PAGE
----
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February 03, 2023

Ovarian cancer often is not caught until its late stages; here are the symptoms that should prompt a doctor's visit

The disease kills thousands of women each year, but unlike many other cancers, there is no preventative screening

Women's Health Cancer
Ovarian Cancer

Ovarian cancer will impact an estimated 22,000 women this year, though most are not diagnosed until the disease is in its late stages.

Ovarian cancer is called a "silent killer" because women often are not diagnosed until the disease has progressed into an advanced stage.

When ovarian cancer is caught at an early stage, 93% of women will live longer than five years after diagnosis. However, only about 20% of ovarian cancers are detected early, because the symptoms are vague and hard to pinpoint. The common symptoms — bloating, abdominal pain, trouble eating and urinary difficulties — can be attributed to several conditions.

"The symptoms are non-specific and are often things that women experience monthly," said Robin Cohen, co-founder and CEO of the Sandy Rollman Ovarian Cancer Foundation in Wynnewood, Montgomery County. "I always say that if you know yourself on a good day, you'll almost develop a sixth sense for when something just doesn't seem right. If symptoms like these persist for several weeks or are unusual for someone, they should seek medical attention right away." 

Abnormal vaginal bleeding or discharge, fatigue, back pain, pain during sex and abdominal swelling with weight loss also are possible symptoms of ovarian cancer. 

An estimated 22,000 women will be diagnosed with ovarian cancer this year, and nearly 13,000 women will die from the disease. These estimates are up from the 19,880 diagnosed cases and 12,810 deaths in 2022, according to the American Cancer Society

Women often are not diagnosed with ovarian cancer until it reaches an advanced stage partly because there is no standard screening test for people without symptoms. That's unlike many other cancers. Medical technology is still years away from developing a reliable screening test for ovarian cancer. 

"You can get a mammogram to test for breast cancer or a Pap smear to test for cervical cancer, but there is not a screening test for ovarian cancer, which means many people aren't diagnosed until the disease has advanced," Cohen said. "It's a complicated disease, and there are more than 20 types of ovarian cancer. Experts now believe that most ovarian cancers start in the fallopian tubes, which can be difficult to visualize on radiographic scans or on exams." 

For World Cancer Day, which occurs Saturday, Cohen wants women to be aware of their bodies and cautious of the possible symptoms of ovarian cancer. She encourage them not to put off treatment if they believe something could be wrong. Those experiencing persistent symptoms should ask their doctors about the need for a diagnostic test.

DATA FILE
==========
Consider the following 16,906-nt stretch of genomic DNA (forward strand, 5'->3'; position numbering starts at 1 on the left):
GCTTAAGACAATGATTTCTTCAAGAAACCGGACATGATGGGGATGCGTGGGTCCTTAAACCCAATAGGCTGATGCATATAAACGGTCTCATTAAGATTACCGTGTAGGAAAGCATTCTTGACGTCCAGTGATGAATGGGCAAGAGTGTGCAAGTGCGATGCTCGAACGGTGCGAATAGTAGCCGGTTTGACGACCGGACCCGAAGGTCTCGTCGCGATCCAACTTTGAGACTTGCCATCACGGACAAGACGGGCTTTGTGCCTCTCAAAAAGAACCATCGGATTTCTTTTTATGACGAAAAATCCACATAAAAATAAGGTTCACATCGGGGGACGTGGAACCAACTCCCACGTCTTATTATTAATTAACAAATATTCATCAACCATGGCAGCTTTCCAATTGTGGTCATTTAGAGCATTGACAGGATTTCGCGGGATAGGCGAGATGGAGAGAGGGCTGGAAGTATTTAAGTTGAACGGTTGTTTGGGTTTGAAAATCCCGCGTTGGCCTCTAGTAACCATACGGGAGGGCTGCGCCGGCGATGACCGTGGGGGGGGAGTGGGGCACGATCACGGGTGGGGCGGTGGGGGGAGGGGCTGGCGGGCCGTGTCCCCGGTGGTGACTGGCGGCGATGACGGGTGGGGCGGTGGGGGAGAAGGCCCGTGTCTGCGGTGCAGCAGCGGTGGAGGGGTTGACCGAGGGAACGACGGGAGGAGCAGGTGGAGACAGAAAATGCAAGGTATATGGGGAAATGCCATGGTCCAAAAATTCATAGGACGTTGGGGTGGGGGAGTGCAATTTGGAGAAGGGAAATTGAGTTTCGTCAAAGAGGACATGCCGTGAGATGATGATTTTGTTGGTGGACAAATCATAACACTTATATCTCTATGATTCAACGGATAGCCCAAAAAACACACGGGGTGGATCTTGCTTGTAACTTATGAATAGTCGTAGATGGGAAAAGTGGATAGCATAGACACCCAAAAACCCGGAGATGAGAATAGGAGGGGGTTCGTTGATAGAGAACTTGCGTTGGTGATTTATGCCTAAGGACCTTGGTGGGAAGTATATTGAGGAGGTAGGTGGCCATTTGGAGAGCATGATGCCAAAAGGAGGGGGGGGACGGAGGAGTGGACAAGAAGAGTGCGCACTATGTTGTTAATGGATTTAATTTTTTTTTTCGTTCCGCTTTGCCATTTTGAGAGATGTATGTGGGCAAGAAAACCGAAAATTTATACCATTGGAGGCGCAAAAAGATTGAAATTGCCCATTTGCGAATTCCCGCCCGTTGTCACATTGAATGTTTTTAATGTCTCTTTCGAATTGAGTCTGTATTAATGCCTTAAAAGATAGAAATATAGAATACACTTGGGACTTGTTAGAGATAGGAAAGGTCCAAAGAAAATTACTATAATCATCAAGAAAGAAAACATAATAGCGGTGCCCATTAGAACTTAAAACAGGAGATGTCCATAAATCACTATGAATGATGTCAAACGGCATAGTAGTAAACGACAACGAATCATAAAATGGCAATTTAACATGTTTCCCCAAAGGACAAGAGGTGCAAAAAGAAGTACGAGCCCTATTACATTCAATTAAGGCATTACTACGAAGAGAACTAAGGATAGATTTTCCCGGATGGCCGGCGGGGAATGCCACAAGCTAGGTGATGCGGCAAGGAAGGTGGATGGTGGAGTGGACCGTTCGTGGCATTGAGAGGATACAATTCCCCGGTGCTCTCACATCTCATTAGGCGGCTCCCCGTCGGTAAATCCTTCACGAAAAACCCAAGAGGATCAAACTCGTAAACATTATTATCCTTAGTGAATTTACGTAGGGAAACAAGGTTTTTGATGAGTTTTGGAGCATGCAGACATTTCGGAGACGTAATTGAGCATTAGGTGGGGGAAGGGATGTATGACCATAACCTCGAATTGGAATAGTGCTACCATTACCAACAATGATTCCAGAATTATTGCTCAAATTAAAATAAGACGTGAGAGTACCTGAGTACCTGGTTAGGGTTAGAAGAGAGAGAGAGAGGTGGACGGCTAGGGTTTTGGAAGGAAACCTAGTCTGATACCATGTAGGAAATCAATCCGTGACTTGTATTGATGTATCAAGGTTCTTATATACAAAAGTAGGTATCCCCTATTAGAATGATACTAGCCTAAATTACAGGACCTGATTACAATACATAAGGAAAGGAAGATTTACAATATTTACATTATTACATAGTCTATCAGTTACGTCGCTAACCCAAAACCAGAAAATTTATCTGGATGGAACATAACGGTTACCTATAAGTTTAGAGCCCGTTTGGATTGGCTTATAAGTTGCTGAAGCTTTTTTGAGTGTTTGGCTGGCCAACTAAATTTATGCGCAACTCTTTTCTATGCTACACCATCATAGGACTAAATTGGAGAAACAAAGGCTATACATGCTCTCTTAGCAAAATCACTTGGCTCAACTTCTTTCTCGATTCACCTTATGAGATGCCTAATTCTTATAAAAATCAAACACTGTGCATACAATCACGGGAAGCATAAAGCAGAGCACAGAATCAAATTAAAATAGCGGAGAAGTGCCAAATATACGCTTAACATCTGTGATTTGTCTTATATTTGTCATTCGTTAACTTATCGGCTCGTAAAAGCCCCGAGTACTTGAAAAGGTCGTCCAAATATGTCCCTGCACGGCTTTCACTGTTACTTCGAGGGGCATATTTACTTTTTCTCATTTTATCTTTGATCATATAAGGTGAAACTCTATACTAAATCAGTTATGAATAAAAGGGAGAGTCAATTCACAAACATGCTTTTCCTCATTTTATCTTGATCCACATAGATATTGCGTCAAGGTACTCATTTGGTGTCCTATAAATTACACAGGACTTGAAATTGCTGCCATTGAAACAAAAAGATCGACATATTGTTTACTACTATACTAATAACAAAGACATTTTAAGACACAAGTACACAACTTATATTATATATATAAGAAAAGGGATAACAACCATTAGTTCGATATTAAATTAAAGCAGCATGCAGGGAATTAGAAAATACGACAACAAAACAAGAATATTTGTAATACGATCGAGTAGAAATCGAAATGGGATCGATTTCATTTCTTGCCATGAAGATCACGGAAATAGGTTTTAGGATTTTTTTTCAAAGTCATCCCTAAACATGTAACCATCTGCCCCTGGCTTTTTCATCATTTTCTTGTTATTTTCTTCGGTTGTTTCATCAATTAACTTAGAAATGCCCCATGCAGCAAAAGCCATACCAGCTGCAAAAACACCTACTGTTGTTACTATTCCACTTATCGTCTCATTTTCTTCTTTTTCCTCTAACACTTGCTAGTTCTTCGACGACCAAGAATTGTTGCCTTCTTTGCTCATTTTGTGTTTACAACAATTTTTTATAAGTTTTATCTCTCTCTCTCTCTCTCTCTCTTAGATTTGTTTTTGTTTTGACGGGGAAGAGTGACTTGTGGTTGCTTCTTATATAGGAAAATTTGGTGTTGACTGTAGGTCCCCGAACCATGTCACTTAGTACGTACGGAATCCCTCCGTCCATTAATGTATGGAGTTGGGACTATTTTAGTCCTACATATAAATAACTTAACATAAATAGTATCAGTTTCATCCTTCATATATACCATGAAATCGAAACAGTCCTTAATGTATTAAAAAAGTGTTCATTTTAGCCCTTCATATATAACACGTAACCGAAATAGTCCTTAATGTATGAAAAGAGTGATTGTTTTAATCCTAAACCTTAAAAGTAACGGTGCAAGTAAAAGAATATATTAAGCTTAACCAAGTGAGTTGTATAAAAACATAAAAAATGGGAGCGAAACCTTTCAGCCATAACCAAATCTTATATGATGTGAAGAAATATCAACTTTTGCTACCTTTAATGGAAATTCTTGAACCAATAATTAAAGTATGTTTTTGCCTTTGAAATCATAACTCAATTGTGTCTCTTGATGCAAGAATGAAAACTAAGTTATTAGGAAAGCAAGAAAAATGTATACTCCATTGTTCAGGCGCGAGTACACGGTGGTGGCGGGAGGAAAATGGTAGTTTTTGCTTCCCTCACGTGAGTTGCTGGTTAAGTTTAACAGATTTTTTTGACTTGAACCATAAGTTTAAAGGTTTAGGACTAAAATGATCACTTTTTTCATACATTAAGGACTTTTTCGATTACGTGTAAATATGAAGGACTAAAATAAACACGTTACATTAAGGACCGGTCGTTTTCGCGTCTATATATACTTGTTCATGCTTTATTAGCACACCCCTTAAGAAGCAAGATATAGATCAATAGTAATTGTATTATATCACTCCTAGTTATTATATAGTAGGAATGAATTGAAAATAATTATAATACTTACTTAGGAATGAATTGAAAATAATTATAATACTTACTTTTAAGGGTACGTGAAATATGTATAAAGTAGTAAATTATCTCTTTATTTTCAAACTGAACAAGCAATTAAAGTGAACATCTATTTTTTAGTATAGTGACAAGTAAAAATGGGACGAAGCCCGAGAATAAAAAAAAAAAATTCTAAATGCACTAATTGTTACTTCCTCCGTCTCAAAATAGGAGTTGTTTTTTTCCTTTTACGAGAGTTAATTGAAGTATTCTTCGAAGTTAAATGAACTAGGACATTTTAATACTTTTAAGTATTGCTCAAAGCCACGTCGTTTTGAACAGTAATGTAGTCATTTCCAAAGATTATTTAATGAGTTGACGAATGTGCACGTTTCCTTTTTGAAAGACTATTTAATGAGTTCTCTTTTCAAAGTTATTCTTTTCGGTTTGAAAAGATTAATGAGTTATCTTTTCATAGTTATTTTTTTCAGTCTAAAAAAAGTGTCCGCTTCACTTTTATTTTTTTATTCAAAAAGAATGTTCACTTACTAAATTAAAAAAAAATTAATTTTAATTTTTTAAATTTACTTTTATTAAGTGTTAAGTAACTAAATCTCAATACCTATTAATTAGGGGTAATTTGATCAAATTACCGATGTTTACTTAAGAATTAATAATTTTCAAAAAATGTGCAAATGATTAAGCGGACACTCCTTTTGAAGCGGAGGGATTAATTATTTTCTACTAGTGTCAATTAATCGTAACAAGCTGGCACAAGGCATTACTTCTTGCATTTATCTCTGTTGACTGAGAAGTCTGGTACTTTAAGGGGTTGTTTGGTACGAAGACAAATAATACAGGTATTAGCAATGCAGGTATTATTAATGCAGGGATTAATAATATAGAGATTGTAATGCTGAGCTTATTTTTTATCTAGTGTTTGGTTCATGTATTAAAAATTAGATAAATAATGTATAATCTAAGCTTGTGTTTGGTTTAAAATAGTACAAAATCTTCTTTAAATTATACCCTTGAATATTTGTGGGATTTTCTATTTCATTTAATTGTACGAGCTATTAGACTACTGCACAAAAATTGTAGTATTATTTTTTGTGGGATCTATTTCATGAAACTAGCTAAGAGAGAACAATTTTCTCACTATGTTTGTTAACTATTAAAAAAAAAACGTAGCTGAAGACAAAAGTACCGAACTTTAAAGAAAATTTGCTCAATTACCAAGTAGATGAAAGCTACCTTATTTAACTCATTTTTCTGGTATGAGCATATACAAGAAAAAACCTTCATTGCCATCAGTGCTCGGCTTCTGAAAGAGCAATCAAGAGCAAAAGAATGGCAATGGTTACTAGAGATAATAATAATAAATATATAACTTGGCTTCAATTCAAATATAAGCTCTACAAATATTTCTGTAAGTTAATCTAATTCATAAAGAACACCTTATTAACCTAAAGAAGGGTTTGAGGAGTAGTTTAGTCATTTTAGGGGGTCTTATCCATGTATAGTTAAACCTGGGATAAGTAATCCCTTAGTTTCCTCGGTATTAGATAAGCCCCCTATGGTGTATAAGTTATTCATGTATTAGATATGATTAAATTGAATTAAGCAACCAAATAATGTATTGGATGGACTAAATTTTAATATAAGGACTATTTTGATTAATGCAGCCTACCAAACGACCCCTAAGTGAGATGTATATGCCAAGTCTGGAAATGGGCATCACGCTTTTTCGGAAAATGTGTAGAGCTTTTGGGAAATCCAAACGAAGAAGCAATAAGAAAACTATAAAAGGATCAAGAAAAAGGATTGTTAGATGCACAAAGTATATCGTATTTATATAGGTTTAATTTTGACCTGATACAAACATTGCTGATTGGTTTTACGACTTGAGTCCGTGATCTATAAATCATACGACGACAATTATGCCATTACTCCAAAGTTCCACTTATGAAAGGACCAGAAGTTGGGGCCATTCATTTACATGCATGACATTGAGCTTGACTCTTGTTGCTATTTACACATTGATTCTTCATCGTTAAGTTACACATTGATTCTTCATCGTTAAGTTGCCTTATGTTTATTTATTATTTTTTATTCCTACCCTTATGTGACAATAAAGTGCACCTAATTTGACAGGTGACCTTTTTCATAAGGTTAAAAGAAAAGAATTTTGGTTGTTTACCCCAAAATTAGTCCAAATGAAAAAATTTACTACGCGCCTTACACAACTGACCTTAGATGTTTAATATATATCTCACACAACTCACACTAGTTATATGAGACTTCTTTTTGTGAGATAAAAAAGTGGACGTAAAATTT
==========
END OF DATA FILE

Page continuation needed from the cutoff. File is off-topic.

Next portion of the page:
Current screenings include rectovaginal pelvic exams, transvaginal ultrasounds or blood tests for those with unexplained signs or symptoms of ovarian cancer. In 2021, Penn Medicine developed an odor test that can distinguish between benign and cancerous pancreatic and ovarian cells with up to 95% accuracy, but it remains in development. 

There are various ovarian cancer treatment options available, including personalized therapies, Cohen said, noting ovarian cancer is not a "one-size-fits-all" disease. 

All people born with ovaries are at risk of developing ovarian cancer, which can originate in the ovaries or the fallopian tubes. The risk increases with age, Cohen said. In particular, women who inherit the BRCA gene mutations — most commonly associated with breast cancer — are more likely to develop ovarian cancer. 

A woman's specific risk of ovarian cancer depends on a variety of factors, including age, whether she has the BRCA-1 or BRCA-2 genetic mutations and her family medical history, according to the U.S. Centers for Disease Control and Prevention. Never having given birth or giving birth after age 35 also increases risk, as does being of Ashkenazi Jewish descent. 

Not everyone with a BRCA gene mutation will develop ovarian or breast cancer, but there are preventative measures that can be taken by those who have inherited the gene, so getting tested for possible genetic mutations is important. 

Cohen, who previously served as an oncology nurse at Lankenau Hospital, frequently worked with ovarian cancer patients who had little-to-no resources or treatment options available to them. When Sandy Rollman, a 32-year-old ovarian cancer patient in Cohen's care, died in May 2000, just six months after her diagnosis, Cohen teamed up with Rollman's sister Adrianna Way to start the foundation. 

"I think World Cancer Day unites us all under one voice to face one of the greatest challenges in our world," Cohen said. "Everyone knows someone that has been impacted by cancer. The theme of World Cancer Day is closing the cancer care gap, so that no matter where a woman with ovarian cancer lives or what her economic status is, she should be able to get the best care possible." 

The Sandy Rollman Ovarian Cancer Foundation aims to give women opportunities and resources that weren't available to Rollman, supporting patients and caregivers while also raising money to fund research. The organization hosts events dedicated to raising awareness about ovarian cancer. 

This includes the Sandy Sprint, a 5K run that will be held at the Philadelphia Museum of Art on April 22. Those who are interested in participating can sign up online. People looking to support the Sandy Rollman Foundation can find volunteer opportunities or donate on its website. 

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